Hey there, time traveller!
This article was published 8/8/2017 (1180 days ago), so information in it may no longer be current.
It is construction season in this city and, while idling with hundreds of other drivers, I wondered what economic lessons we can learn from gridlock.
Traffic patterns emerge through the interaction of thousands of drivers making individual decisions to minimize their travel time. In the week after the end of construction, traffic patterns return to normal. Travel habits reform, adapting to the new opportunities provided by repaired roads and new routes.
This is an example of a self-organizing mechanism, otherwise known in economics as a Nash equilibrium. John Nash, the subject of the movie A Beautiful Mind, won the Nobel Prize for realizing that our individual decisions must account for the decisions of everyone else driving or participating in the economy. A steady state, or sustainable equilibrium, occurs where each of us makes the best decision in the context of everyone else’s best decision.
The "invisible hand" is another possible way of describing a Nash equilibrium. Ascribed to Adam Smith, the popular understanding is that Smith viewed the economy guided as if by an invisible hand.
Further, coupled with his idea that each of us acting in our own self-interest will collectively produce the highest well-being for society, it is an easy leap to conclude that Smith defended a non-interventionist and laissez-faire economic policy.
In fact, part of this story is bunk. Adam Smith only mentions the invisible hand three times in his important books. Indeed, he seems not to have seen this as a useful or central idea. It was contemporary economists who linked the idea of a self-organizing market to the invisible hand, possibly to justify non-intervention in market processes.
Market processes are universal, even in centrally planned economies and unique settings. Black markets and side payments always seem to emerge, such as mushrooms on a lawn after rain, in the strangest settings. A famous article published just after the Second World War described the market process of a prisoner of war camp, where cigarettes served as money.
While market processes may be universal, we often do not like the outcomes. Markets do not guarantee that results of transactions are fair. Markets also fail due to poor information or where our consumption and production behaviour creates social costs.
However, when we intervene in markets to change outcomes, the law of unintended consequences often rears its head. Minimum wage — an important example — illustrates the problem with trying to force the invisible hand.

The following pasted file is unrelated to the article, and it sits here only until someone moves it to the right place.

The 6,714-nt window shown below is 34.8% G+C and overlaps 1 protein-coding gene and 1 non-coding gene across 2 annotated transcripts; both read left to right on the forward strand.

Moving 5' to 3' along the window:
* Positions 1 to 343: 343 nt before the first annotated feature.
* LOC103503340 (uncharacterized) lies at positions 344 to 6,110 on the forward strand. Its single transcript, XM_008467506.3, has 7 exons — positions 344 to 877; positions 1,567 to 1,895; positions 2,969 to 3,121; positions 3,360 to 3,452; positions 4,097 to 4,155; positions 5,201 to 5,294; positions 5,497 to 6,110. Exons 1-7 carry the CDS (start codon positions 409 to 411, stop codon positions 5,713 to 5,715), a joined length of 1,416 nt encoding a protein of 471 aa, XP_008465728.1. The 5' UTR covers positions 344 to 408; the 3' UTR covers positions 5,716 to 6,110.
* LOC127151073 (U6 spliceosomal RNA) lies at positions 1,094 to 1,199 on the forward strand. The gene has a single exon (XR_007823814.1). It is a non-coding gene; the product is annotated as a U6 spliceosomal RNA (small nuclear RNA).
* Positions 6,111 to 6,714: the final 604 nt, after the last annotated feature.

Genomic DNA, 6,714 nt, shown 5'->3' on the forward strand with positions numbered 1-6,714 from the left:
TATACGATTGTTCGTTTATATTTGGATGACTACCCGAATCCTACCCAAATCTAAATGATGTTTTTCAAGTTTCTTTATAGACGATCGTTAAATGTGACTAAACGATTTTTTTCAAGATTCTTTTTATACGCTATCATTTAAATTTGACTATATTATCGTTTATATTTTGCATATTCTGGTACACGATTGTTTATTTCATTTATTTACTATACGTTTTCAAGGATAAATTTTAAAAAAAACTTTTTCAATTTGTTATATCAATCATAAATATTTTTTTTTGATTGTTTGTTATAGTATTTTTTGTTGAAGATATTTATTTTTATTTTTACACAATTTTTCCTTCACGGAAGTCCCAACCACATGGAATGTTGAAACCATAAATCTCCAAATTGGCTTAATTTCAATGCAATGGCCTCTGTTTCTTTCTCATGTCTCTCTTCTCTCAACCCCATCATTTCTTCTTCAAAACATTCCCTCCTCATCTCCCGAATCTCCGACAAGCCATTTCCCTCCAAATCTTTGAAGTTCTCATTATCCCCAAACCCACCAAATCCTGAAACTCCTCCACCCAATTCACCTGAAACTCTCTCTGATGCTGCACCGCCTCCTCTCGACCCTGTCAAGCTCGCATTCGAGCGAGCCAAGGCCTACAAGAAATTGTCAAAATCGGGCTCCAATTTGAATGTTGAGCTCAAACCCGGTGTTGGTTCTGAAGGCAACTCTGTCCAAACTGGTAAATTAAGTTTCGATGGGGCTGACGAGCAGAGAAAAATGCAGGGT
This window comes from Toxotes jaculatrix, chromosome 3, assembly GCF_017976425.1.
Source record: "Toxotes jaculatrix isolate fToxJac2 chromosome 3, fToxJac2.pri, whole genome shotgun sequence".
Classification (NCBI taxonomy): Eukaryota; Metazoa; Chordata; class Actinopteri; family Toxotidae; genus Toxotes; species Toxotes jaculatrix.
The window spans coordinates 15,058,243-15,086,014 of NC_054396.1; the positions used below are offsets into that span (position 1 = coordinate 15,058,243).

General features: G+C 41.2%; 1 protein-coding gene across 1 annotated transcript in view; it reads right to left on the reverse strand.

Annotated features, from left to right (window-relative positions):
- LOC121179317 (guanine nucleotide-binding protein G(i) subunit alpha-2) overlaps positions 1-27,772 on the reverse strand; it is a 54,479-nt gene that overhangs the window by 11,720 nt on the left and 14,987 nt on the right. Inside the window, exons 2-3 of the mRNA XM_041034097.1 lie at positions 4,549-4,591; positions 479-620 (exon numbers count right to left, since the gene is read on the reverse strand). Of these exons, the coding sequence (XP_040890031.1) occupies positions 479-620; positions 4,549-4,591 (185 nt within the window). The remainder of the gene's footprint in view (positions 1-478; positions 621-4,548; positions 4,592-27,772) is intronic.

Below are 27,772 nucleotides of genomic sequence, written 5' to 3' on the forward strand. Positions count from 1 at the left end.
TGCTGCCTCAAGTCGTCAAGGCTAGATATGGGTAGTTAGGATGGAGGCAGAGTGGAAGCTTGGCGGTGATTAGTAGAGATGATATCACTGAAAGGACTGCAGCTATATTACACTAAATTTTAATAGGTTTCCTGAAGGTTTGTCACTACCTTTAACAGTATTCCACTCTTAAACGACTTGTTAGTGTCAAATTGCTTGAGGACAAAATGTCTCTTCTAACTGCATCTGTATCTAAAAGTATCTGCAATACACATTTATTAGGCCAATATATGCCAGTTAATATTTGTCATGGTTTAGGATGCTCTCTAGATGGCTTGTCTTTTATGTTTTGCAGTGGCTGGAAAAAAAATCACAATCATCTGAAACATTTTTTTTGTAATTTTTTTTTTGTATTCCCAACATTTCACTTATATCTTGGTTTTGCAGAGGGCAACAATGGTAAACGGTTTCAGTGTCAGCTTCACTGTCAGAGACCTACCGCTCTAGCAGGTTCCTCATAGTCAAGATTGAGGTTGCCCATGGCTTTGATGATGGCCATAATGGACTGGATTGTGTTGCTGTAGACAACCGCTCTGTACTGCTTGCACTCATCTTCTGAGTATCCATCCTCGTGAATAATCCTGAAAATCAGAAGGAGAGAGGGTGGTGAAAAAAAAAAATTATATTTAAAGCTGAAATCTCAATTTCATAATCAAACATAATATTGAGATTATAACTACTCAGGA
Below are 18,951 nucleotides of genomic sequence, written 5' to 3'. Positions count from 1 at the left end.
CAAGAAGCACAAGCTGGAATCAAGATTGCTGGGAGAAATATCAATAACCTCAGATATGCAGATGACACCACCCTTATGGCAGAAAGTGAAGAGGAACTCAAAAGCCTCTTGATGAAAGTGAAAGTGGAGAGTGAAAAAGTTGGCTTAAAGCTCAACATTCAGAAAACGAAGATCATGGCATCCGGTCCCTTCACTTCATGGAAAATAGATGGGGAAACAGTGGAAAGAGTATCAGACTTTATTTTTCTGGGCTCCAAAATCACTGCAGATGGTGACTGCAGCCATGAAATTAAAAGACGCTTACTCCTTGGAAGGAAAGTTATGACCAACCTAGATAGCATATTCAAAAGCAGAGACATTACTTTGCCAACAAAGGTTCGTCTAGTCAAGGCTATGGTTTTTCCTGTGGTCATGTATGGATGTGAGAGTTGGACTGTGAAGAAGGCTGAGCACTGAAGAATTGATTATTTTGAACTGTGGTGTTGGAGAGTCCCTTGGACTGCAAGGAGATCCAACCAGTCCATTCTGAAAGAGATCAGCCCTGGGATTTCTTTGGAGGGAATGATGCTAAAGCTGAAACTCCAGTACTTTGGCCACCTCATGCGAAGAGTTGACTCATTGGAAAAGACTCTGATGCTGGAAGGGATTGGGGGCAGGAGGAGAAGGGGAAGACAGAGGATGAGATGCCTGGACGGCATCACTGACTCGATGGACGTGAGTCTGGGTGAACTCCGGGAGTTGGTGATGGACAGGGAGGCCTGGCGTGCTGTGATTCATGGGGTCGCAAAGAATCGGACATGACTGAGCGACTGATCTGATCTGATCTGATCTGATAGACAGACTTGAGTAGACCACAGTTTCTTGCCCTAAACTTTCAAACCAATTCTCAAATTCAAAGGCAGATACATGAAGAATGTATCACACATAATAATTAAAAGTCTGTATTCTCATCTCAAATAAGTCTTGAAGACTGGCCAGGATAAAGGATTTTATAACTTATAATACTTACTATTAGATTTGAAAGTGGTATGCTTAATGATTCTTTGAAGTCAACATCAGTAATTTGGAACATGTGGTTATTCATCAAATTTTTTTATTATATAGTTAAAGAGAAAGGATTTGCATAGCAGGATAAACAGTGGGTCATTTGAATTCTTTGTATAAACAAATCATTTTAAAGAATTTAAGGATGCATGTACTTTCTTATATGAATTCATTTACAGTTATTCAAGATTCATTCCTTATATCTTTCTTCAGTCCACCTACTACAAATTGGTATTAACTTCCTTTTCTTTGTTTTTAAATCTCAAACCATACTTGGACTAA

Many jurisdictions are trying to reduce poverty by increasing minimum wages. It seems like an intuitive approach. The goal of $15 an hour is a common refrain among anti-poverty activists.
Opponents argue that raising the minimum wage will force businesses to reduce employment and increase poverty. Which view is correct?
A landmark study by the economists David Card and Alan Krueger in 1993 seemed to turn conventional economics on its head and demonstrate that increasing minimum wages among young fast-food workers did not raise unemployment.
But before we accept these results, it is important to understand that Card and Krueger only studied employment in a specific labour market, teenagers working in fast-food restaurants, and only for 11 months.
The National Bureau of Economic Research has just released a much more detailed study of Seattle’s experience with minimum wage. This research looked at the effect of increasing the minimum wage across all labour markets, not just in the low-skill employment sector where the policy has its initial impact. This study examined the two-step increases in minimum wages from 2013 to 2016 that saw a total increase to US$13 from US$9.47.
The key finding was that while average wages (across all occupations and levels) increased three per cent over the study period, total hours declined by nine per cent. The author writes that this implies an average loss in income of $1,500 per year, hardly the poverty reduction anticipated.
The key idea is that labour markets are linked, just as drivers in gridlock. To see this, think about a standard work year of 2,000 hours. A $15 minimum wage implies an annual income of $30,000.
Now, imagine a flight attendant earning $36,000 annually who gets up at 3 a.m. to make the 5 a.m. red-eye to Toronto and how he/she might react to a $15 minimum wage. Any increase in minimum wages for those with no skills and low responsibilities tends to create upward pressure on all wages upstream.
Employers who cannot pass the entirety of cost increases to consumers (which are most) will adjust their hiring with the net effect of reducing employment and incomes.
Anti-poverty activists need to stop forcing the invisible hand and abandon minimum wages as a policy. It rarely works to legislate outcomes. A basic income, as well as increases to the child benefit and working income supplement, are much more effective methods to address poverty in our current economic context.
Gregory Mason is an associate professor in the department of economics at the University of Manitoba.